That didn’t mean they didn’t tease him. However, when Bender’s teammates made racist cracks to him, the pitcher called referred to them as “foreigners.” When admiring children crowded around him in the street and sought to ingratiate themselves with war whoops and rain dances, he never lost his patience. He was not unaware of the racism around him, but the easygoing Bender weathered the worst while doing his job, kind of like how Jackie Robinson bore the brunt during his first years in the majors nearly four decades later.
“You ignorant ill-bred foreigners,” Bender used to shout at his tormentors. “If you don't like the way I'm doing things out there, why don't you just pack up and go back to your own countries.”
At that time, as it is even now, teammates, fans, and the media called most players of Native American background “Chief.” In 1910, that was an epithet roughly equivalent to calling an African-American male “boy.” Not to mention, it doesn’t take a whole lot of creativity to call an Indian, “Chief.” But known as Chief to nearly everyone in baseball, Bender didn't complain. However, he always signed autographs “Charles Bender.” Notably, Connie Mack always called him by his middle name, Albert. He also said that if he ever needed one pitcher to win him a game, he would call on “Albert Bender.”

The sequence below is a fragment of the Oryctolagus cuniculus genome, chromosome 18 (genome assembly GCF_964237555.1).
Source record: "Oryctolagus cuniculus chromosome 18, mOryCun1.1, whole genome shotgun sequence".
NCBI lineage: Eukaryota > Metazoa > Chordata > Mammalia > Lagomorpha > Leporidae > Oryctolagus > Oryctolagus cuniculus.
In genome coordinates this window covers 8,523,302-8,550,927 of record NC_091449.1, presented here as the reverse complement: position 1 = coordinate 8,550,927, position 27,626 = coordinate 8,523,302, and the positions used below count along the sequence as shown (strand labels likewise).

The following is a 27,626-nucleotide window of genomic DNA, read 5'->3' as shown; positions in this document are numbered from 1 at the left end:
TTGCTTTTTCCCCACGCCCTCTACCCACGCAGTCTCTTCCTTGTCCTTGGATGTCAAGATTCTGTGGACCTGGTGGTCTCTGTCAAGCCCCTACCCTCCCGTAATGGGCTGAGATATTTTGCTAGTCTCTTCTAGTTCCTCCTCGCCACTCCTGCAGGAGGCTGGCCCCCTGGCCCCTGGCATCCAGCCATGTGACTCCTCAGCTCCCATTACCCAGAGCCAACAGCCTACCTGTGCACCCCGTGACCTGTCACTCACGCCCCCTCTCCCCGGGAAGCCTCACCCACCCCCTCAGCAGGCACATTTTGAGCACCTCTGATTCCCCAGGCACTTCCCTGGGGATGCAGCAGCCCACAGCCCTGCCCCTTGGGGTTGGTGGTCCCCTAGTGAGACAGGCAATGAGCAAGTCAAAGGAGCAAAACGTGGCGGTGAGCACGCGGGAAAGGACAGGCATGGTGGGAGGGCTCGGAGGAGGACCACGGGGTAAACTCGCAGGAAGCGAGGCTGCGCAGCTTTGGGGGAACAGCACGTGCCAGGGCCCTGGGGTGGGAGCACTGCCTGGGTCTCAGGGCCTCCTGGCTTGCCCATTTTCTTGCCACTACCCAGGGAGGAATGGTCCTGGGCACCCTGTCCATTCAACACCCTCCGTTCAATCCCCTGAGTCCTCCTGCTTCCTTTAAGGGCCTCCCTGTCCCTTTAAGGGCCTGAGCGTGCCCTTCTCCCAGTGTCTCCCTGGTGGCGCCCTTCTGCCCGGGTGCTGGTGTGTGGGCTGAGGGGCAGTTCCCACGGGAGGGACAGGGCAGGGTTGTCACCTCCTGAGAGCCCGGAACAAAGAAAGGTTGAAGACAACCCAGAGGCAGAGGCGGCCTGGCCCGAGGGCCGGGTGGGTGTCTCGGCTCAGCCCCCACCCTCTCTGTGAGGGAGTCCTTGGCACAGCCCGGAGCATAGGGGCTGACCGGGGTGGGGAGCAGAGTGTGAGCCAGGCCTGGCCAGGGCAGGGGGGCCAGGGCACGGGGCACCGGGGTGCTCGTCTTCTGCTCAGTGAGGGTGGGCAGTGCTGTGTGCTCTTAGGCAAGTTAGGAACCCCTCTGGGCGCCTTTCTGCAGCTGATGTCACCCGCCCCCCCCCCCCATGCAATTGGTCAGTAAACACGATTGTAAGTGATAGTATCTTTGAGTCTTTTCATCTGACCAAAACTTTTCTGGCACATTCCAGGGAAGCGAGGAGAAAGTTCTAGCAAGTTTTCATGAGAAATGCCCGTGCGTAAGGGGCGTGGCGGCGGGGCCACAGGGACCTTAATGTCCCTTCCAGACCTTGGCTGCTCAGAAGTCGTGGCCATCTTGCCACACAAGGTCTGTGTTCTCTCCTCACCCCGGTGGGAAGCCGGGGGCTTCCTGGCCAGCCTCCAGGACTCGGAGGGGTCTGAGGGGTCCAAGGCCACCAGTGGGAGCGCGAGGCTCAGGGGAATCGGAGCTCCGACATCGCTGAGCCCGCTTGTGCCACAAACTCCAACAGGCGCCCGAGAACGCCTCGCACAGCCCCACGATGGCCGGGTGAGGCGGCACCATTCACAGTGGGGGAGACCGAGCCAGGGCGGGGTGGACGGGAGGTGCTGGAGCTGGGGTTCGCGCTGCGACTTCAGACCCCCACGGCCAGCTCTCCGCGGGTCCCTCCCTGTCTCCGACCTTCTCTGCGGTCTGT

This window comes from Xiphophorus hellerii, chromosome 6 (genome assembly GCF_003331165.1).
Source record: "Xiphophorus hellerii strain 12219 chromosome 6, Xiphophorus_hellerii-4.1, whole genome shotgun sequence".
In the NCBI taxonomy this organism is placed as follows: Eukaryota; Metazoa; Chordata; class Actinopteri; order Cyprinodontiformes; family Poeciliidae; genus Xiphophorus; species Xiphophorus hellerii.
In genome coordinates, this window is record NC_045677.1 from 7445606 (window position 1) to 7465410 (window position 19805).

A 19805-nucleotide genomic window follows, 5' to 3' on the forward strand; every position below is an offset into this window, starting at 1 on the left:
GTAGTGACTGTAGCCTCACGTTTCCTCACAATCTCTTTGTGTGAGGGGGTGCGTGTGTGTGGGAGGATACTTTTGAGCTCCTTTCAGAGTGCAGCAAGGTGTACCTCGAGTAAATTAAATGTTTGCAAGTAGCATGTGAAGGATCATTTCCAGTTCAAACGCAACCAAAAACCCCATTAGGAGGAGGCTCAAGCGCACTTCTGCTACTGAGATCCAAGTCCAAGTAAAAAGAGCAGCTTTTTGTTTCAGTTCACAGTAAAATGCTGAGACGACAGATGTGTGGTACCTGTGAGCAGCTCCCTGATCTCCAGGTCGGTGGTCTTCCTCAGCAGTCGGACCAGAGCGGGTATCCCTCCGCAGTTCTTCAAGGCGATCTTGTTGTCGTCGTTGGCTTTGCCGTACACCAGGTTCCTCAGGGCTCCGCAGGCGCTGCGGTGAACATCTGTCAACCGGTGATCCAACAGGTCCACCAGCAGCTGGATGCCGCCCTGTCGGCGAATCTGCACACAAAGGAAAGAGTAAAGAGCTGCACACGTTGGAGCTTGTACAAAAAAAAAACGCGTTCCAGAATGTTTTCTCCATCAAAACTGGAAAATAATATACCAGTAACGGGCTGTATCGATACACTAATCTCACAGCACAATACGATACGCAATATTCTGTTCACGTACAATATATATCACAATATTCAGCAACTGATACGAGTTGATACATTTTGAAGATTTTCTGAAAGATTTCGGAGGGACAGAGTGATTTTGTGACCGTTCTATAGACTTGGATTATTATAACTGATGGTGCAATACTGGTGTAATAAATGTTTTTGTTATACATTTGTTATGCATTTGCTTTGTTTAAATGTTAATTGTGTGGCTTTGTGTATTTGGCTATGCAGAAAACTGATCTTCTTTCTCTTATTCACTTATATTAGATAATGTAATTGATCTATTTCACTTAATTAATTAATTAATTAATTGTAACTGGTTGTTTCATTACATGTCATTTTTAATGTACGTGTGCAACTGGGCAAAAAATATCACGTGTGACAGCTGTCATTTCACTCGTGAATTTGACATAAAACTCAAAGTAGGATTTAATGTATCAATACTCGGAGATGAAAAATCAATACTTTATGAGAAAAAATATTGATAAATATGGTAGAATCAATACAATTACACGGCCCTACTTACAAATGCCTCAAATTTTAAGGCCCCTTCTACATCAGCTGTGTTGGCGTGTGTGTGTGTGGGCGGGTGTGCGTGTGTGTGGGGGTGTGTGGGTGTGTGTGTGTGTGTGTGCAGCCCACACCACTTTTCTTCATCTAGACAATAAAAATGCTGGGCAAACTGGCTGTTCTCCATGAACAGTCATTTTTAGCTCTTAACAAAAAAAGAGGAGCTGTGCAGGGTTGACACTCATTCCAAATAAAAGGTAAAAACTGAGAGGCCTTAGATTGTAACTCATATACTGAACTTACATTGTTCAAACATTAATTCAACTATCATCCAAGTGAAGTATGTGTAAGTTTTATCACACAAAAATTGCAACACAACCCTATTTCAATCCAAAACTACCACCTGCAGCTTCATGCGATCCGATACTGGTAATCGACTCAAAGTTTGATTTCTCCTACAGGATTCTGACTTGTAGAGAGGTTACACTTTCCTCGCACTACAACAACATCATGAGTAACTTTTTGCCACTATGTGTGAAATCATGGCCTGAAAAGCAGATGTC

“If I had all the men I've ever handled and they were in their prime and there was one game I wanted to win above all others,” Mack was quoted as saying, “Albert would be my man.”
That was for good reason, too. Bender pitched a four-hit shutout in his first World Series game on Oct. 10, 1905 for a win in Game 2 against John McGraw’s Giants, before dropping the clincher with a five-hitter to the great Christy Mathewson in a 2-0 defeat.
In all, Bender started 10 World Series games and completed nine of them. In the 1911 World Series he started three games, completed them all, and allowed just three runs. In his first seven World Series starts covering 61 2/3 innings, Bender posted a 1.31 ERA and 47 strikeouts to 18 walks.